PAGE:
Despite the warnings of Vannevar Bush and subsequent science advocates, the political case for basic research is both strong and ideologically ecumenical. Unlike applied R&D, basic research appeals to the political left as an exemplar of the free expression of the human intellect, to the political right as an unambiguously appropriate area of government intervention because of the failure of the market to provide adequate incentives for private-sector investment, and to centrists as an important component of the government’s role in stimulating high-technology innovation. In 1994, when Democrats lost their grip on Congress to a Republican majority bent on budget cutting, I recall that many of my scientist friends went into a panic, certain that academic basic research would be on the chopping block. But the value of federal investments in basic research was one thing that President Bill Clinton and House Speaker Newt Gingrich could agree on, and basic science fared well—better than it had under the Democrats in the first two years of the Clinton regime. Moreover, the general public, so often characterized as scientifically illiterate by politically illiterate scientists, has for decades shown very strong support for basic research in public opinion surveys.
Of course research that is “basic” is not necessarily irrelevant. Not only may scientists be curious about problems of abiding practical interest, but scientists may pursue questions that to them are of purely intellectual interest but to research administrators and policymakers are part of a more strategic effort to advance a particular mission. Economists such as Nathan Rosenberg and Richard Nelson and historians such as Stuart Leslie have demonstrated that basic research agendas have throughout the post–World War II era been strongly tied to the priorities of the private sector and national defense. Even arcane fields such as subatomic particle physics were justified during the Cold War in part because they were the training grounds for the nation’s next generation of weapons scientists. The great majority of federal research categorized as basic is funded as part of larger agency missions, NIH being the most obvious example today, and the Department of Defense in earlier decades. NSF is the most conspicuous exception, although this, too, has been changing as NSF priorities increasingly focus on real-world priorities ranging from climate change to nanotechnology. Although such realities take the gloss off notions of scientific purity, they help to explain why, year after year, 535 members of Congress, most of whom have little if any deep knowledge of science, continue to treat basic science with a level of consideration equal to that of new post offices, interstate cloverleafs, and agricultural price subsidies.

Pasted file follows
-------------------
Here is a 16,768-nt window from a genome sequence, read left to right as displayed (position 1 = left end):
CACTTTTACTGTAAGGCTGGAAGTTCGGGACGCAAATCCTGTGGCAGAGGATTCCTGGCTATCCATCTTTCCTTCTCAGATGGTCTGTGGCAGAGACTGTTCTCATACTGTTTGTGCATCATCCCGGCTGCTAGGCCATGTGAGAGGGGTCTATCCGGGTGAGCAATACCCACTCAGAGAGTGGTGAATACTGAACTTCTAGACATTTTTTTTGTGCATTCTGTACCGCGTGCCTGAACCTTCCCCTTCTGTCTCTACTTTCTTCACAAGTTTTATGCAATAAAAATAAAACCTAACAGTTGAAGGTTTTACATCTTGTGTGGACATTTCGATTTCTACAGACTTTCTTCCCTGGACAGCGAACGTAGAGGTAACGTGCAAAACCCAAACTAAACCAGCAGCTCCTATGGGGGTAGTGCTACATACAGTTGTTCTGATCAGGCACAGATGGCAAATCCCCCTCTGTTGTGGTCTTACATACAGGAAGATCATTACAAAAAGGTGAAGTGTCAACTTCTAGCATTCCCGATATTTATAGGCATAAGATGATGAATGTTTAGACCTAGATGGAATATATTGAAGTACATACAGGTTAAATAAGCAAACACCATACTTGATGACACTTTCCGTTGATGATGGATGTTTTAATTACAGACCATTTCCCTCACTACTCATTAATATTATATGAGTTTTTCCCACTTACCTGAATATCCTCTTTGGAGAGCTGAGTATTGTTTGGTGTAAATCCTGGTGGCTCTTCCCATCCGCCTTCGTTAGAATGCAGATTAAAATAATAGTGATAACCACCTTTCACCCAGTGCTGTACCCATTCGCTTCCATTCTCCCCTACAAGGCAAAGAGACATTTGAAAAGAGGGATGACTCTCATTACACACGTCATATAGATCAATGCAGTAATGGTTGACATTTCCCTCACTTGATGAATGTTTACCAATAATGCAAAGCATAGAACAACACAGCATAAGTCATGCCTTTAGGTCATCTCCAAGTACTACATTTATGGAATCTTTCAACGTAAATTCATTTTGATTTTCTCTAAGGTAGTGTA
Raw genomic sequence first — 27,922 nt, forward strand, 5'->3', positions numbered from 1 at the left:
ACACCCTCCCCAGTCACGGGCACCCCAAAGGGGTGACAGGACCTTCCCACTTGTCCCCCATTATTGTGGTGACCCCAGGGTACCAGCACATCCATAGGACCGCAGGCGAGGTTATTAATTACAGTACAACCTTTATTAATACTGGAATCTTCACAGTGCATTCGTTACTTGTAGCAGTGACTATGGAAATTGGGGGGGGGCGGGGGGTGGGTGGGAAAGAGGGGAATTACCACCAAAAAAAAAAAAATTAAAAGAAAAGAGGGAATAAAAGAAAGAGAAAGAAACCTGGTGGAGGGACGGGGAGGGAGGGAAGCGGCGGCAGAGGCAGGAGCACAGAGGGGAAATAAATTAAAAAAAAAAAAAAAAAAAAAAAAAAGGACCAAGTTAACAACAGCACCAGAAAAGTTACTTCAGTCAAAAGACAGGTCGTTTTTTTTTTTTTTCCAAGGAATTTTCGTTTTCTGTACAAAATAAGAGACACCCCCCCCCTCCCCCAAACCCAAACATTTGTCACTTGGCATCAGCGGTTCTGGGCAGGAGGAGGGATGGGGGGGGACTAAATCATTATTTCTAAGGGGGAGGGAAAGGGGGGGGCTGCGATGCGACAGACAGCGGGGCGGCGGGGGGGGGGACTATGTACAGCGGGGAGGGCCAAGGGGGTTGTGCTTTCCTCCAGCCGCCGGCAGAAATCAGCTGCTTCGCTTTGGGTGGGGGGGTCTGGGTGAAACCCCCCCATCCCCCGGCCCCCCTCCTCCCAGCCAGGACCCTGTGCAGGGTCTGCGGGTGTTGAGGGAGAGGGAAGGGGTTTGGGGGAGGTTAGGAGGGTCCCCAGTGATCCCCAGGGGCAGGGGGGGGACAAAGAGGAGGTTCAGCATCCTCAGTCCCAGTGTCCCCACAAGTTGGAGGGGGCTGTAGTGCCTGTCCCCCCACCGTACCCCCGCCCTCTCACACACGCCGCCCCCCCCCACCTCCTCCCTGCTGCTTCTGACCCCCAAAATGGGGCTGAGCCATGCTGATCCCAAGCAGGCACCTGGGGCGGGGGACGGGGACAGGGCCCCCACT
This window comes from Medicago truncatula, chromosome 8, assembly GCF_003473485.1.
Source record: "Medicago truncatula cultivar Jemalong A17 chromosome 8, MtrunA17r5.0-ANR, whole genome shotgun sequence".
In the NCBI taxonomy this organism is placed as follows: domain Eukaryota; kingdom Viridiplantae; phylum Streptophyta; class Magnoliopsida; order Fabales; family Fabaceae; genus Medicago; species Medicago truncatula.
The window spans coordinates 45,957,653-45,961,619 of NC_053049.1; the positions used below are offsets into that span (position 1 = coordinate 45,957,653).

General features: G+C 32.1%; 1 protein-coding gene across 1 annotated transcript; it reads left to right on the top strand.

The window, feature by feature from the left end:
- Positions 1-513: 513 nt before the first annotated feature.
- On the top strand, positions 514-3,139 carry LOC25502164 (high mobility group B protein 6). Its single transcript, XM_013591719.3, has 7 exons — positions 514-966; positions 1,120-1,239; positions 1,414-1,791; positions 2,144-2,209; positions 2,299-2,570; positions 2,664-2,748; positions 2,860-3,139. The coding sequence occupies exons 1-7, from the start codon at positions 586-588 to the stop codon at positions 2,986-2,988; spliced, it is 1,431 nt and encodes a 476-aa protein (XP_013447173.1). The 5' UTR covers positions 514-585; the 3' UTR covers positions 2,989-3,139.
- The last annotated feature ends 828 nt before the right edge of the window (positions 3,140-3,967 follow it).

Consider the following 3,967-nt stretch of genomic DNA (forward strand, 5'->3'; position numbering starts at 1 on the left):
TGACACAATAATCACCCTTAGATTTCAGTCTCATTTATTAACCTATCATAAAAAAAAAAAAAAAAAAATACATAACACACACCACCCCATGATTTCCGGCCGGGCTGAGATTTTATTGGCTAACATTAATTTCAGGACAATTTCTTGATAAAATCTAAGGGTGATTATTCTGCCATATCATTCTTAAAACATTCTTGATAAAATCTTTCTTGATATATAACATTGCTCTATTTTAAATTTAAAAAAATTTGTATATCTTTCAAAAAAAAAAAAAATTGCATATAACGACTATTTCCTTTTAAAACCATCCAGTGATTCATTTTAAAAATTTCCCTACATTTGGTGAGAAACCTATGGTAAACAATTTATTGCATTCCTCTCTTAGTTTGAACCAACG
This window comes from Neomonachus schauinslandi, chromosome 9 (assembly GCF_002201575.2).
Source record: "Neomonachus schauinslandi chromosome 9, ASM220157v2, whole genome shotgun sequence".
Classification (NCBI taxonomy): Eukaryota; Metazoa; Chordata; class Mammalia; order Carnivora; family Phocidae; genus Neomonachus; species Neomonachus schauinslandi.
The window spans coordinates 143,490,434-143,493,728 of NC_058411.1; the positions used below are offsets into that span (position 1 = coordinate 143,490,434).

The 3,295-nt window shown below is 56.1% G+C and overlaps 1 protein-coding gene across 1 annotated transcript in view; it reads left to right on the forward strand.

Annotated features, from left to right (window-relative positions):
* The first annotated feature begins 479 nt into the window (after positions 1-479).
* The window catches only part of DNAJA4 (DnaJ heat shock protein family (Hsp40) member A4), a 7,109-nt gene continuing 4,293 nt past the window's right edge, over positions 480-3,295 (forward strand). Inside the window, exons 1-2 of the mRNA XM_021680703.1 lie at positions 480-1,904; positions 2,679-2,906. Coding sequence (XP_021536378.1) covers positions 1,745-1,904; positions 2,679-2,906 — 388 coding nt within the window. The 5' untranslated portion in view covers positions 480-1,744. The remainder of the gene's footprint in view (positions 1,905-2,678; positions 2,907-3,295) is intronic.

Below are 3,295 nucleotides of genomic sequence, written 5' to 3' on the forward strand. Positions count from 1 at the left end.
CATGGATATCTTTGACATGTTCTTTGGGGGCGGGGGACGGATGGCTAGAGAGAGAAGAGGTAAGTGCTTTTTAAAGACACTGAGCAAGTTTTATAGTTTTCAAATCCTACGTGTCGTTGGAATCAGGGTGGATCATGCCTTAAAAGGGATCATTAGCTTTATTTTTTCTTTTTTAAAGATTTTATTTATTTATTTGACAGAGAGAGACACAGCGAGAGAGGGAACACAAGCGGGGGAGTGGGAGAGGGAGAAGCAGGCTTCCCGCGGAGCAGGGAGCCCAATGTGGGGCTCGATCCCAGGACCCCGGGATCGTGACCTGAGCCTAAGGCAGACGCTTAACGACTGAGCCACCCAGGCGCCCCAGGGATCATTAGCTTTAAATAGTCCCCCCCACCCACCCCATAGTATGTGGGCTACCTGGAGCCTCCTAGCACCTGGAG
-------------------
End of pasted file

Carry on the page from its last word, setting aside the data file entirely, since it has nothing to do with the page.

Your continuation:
The budgetary picture for R&D is not just about public investments, of course. When public and private support for R&D are considered together, evidence of consistent growth is even more pronounced, with inflation-adjusted expenditures rising from $71 billion in 1962 to $270 billion in 2004 (in FY 2000 dollars). Most of this growth has come in the private sector; indeed, this period shows a progressive decline in the ratio of federal to private funding for R&D. In 1962, the government funded twice as much R&D as did private industry. The continued growth of the high-technology economy led to increasing private-sector investment in R&D, and by 1980 the share of R&D funded by industry slightly exceeded the public share. By 2004, industrial R&D funding was more than twice that of government. From a simple market failure perspective, this trend represents a tremendous success: The private sector is taking on an increasing share of the knowledge-creation burden of society as the government investment brings increasing long-term economic returns.